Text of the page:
Home' Future Building: The Australian Infrastructure Review : Volume 4 Number 1 Contents futurebuilding 7
Volume 4 Number 1
The Hon Mike Baird MP
cash ows are borrowed against, we'll build stage
two and then repeat the process to build stage three.
There is capacity for superannuation funds, and
obviously nanciers and banks, to participate in the
debt side of the arrangement. At the conclusion, we
then have the capacity to invite superannuation funds
to participate in the equity process, having already
eliminated the 'green eld' risk around patronage.
We're excited by the opportunities. Private
sector equity is not just a case of the Government
handing out money and moving out of the picture
-- I want a constant dynamic tension as we continue
In relation to tolling, which has historically been
a dif cult issue politically, I think the battle is largely
won. We have been honest with the community
in telling them that we cannot afford to build
infrastructure unless they are able to contribute. In
light of this, our policy has been to put a bene t in
place before we ask for contributions through tolling.
Obviously, we will try to minimise the toll cost, but
tolling continues to be part of the critical path when
New South Wales has a signi cant Public Private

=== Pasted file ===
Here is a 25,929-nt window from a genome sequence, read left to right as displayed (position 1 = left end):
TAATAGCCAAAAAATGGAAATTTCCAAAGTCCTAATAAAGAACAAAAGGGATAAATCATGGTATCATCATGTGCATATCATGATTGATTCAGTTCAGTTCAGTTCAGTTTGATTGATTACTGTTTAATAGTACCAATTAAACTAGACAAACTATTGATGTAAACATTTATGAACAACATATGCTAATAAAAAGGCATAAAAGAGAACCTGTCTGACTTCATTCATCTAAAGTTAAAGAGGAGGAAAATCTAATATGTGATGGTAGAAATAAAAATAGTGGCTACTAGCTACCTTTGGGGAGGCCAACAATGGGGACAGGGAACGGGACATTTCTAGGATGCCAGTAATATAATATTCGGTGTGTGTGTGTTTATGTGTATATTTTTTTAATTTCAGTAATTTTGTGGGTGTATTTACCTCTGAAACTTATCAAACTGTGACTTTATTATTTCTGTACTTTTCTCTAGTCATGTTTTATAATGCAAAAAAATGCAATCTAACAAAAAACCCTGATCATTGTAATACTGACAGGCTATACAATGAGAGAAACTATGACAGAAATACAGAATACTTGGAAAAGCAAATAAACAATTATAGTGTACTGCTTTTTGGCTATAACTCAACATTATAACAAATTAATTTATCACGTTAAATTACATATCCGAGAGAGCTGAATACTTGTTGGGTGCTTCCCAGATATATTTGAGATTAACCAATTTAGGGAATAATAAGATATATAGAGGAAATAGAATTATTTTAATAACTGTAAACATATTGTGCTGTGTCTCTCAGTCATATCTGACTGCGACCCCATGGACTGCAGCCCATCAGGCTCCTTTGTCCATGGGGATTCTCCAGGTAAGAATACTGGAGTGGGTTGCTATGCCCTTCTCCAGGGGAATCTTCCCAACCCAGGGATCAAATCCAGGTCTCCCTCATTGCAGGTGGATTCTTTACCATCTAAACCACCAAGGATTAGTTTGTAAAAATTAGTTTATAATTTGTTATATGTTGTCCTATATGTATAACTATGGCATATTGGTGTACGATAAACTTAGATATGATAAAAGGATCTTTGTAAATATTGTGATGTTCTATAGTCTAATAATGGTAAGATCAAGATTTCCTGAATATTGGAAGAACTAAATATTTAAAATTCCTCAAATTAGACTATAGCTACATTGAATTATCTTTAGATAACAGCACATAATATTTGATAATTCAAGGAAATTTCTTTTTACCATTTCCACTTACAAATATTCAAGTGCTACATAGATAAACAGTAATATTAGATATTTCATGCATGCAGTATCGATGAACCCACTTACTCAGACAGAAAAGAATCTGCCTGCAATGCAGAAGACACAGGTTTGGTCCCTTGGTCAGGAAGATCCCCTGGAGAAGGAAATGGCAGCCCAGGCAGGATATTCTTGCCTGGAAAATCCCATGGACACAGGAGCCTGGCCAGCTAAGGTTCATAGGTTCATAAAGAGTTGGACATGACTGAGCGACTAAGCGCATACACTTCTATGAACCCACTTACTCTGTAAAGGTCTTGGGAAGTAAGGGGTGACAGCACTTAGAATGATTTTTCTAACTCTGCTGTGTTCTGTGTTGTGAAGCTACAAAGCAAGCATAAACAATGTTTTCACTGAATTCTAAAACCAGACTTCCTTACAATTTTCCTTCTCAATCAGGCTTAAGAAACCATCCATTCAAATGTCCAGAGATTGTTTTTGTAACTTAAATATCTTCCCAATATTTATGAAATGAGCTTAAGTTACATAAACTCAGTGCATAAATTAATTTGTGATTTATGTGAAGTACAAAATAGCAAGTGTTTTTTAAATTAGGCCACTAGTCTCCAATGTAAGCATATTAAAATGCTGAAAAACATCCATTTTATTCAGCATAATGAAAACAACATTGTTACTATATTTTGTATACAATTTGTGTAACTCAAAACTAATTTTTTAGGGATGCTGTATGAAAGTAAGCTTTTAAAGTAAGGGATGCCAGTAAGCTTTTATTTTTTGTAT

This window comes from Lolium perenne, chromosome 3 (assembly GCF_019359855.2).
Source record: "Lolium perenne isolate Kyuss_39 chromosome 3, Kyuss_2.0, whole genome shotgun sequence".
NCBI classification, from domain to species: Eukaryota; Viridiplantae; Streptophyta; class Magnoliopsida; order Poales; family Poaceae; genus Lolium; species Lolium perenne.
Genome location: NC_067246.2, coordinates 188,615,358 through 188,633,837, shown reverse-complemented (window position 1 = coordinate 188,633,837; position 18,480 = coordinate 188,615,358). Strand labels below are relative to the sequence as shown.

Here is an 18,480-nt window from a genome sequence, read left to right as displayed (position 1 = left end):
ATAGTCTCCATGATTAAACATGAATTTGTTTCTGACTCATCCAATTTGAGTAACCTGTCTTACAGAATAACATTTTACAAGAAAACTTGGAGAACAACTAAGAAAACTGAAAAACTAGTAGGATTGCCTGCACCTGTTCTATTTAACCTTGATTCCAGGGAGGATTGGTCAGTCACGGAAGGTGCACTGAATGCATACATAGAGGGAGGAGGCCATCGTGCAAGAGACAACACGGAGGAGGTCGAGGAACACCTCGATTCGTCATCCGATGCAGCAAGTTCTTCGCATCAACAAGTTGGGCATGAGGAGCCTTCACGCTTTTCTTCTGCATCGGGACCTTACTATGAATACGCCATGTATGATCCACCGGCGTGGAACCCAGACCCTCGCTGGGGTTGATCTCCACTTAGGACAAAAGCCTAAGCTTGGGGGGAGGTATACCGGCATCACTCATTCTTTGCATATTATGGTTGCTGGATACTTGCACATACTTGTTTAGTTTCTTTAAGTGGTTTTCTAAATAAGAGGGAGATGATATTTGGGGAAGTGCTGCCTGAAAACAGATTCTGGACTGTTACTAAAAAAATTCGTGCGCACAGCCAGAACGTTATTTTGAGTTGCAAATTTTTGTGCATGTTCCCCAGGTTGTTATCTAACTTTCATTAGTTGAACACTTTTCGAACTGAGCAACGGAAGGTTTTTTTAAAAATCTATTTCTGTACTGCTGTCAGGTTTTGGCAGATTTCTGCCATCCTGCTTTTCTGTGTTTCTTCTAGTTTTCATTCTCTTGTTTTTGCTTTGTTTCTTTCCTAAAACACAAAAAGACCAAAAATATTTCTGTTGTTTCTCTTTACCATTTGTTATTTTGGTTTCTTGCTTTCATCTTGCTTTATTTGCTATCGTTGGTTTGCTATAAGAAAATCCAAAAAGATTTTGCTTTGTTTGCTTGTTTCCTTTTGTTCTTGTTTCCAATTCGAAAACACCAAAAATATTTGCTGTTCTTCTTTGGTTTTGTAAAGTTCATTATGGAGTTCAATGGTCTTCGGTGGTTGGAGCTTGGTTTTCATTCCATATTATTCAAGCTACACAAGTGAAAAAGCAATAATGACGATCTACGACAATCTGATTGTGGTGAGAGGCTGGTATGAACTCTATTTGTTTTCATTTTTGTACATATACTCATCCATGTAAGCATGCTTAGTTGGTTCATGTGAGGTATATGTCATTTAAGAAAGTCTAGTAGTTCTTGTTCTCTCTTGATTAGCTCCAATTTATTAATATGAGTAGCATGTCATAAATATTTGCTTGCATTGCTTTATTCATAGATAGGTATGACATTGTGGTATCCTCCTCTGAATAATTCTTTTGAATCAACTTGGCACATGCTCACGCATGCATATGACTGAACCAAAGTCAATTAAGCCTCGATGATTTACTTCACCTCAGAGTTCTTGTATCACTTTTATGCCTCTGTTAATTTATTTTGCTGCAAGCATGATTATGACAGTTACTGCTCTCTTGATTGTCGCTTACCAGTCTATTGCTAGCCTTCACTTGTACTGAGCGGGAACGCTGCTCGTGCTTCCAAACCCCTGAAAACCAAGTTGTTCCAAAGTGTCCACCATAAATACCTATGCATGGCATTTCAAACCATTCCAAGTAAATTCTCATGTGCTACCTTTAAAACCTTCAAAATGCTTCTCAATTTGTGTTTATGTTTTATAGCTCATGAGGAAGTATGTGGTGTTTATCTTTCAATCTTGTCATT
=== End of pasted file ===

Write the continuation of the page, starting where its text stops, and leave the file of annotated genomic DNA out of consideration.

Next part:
Partnership (PPP) agenda. We are leading the country
on PPPs, because we can see that partnerships are
the critical way that we are going to deliver the
Another bene t of having the infrastructure pipeline
established and laid out on the table is the opportunity
for unsolicited bids. We are able to say to the private
sector: 'You have the list, you know the timing, you
know the capital we have -- can you think of ideas or
opportunities to bring these projects forward?'
For example, the project of linking the M1, which
currently terminates in Wahroonga, with the M2
has been around for a long time [formerly F3--M2],
but in terms of priority has sat below other projects.
An unsolicited proposal from Transurban suggested
that the project could be delivered with minimal
government contribution. Although the negotiations
are not yet nalised, there has been strong progress,
and this approach should be encouraged. This is
clearly an example where traditional tendering
would not have delivered the same innovation.
My nal point is about the constructive role of
the Federal Government, and it's encouraging that we
have one that is committed to infrastructure delivery
and that is prepared to provide incentives to the states
to invest in infrastructure.
One of the incentives I have spoken about
previously is in relation to tax-equivalent payments.
Governments are starting to unlock their assets,
as New South Wales is doing, and taking those
proceeds and putting them into new assets, which
brings huge bene ts. But when a state-owned asset
is privatised, there is also the loss of the income
stream that currently exists with tax-equivalent
payments. This becomes a company tax windfall for
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